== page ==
'No', Alex Salmond, Better Together, Clacton, Conservative, Daily Telegraph, David Cameron, democracy, Ed Miliband, England, Gordon Brown, government, Labour, Mike Sivier, mikesivier, new powers, Nigel Farage, Northern Ireland, people, politics, referendum, Scotland, Tories, Tory, UKIP, Vox Political, Wales, William Hague
At long last, a democratic vote of the people has been won by Gordon Brown.
Nobody can say this was a victory for David Cameron. Even the Torygraph which, admittedly, has had problems with the Conservative leader of late, had little to say about his role other than to say that he had been humbled by one populist politician (Nigel Farage), and came close to being “permanently undone” by another (Alex Salmond).
If the thought of seeing David Cameron “permanently undone” makes you likely to lose your breakfast (especially if you have a vivid imagination), you probably won’t be consoled by the fact that the Torygraph editorial said the same about Ed Miliband.
It went on to say that Conservative spirits have slumped, and a UKIP win in Clacton could still finish off Cameron as a political force of any kind. Is that really likely, though?
Where the Torygraph comes well and truly unstuck is in its appraisal of Labour (quelle surprise). “We now know that Labour’s wafer-thin lead is good for nothing this far from the election,” it whimpers. Do we? Do we know that? We have just seen a campaign orchestrated by a former Labour Chancellor and boosted at the end by a former Labour Prime Minister save the United Kingdom from break-up. That seems more like a solid endorsement of the Labour Party.
“For all the cross-party sheen to Better Together, behind the scenes, it was a Labour operation from start to finish,” states the Torygraph editorial in self-contradictory overdrive. In that case, Labour’s “wafer-thin” poll lead is not only an accurate representation of British feeling; it undervalues Labour’s popularity.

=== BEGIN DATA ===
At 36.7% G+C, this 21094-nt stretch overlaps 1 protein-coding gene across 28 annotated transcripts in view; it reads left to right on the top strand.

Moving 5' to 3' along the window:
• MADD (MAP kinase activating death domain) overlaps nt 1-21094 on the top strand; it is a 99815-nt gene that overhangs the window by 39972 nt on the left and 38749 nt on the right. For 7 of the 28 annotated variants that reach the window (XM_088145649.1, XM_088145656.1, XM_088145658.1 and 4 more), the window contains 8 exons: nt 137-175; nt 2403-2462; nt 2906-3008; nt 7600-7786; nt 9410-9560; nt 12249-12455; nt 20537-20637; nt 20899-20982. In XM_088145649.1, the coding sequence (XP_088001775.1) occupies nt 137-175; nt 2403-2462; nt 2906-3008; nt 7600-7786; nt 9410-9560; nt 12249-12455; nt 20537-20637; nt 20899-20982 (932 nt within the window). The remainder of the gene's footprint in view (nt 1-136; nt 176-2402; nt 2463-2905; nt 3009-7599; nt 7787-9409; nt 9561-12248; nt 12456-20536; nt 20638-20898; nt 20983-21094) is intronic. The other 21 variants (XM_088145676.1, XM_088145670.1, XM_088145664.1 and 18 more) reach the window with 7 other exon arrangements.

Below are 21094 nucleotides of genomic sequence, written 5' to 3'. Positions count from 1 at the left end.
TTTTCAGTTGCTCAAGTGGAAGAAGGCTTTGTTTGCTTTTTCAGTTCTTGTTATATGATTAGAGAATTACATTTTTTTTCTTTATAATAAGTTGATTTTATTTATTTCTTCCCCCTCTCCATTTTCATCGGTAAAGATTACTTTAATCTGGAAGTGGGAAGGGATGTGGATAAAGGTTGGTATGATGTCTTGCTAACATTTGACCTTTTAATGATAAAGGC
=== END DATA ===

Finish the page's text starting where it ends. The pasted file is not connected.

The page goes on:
“The question they must be asking themselves is this: what happens when the British public start paying attention in the last weeks of April 2015? And who do they have who can have the same stabilising effect that Gordon Brown had?”
Gordon Brown was the man who de-stabilised Labour’s campaign in 2010 when he was recorded describing Labour voter Gillian Duffy as a “bigoted woman”! Now the Torygraph wants you to believe he stabilised voters and voting intentions?
Perhaps it’s a sign of right-wing disarray. They don’t know whether they’re coming or going.
But let’s get back to the by-election in Clacton, which will be the next test for democracy in this still-united nation. The Telegraph (let’s dignify it with its proper title) wants you to believe that UKIP might win it, but doesn’t the referendum result indicate that the result must depend on turnout?
UKIP won its seats in the European election on an average turnout of around 34 per cent. Turnout for the referendum was 84.5 per cent. It seems clear that ‘populist’ politicians like Farage can only win if turnout is low and they mobilise all their supporters to come out and vote. It’s the same with any political organisation whose views are seen as (with apologies to Yes supporters) extremist; they rely on middle-of-the-road voters staying at home.
Lately, that has been exactly what has happened – and we have all seen what that gave us.
It seems the tide has turned.
Practical issues: David Cameron has made it clear that he plans to honour promises made by his Tories, Labour and the Liberal Democrats to devolve more powers to Scotland in the event of a ‘No’ vote. Many commenters on this blog and its associated Facebook page were determined to make the rest of us believe this was a lie; they should be eating their words around now, along with a little Humble Pie, perhaps.
The timetable is swift, with agreement on new powers over tax, spending and social security to come in November and the legislation in January.
Lastly, a note of caution:
David Cameron scuttled out of his hole after the result was decided, to deliver a speech about the future. He said: “We now have a chance – a great opportunity – to change the way the British people are governed, and change it for the better.”
Isn’t that exactly what he was supposed to have been doing for the last four years – and making a disastrous, hopeless mess of it?
He reckons his government is going to draw up new powers for Wales, Northern Ireland and England as well, and he has brought in William Hague to oversee the latter. So it’s going to be a self-serving disaster for democracy, then.
If there’s one thing we can trust Cameron and Hague to do, it is flushing our rights down history’s lavatory. For all we know, they don’t even understand the proper way to sit on one.
Follow me on Twitter: @MidWalesMike
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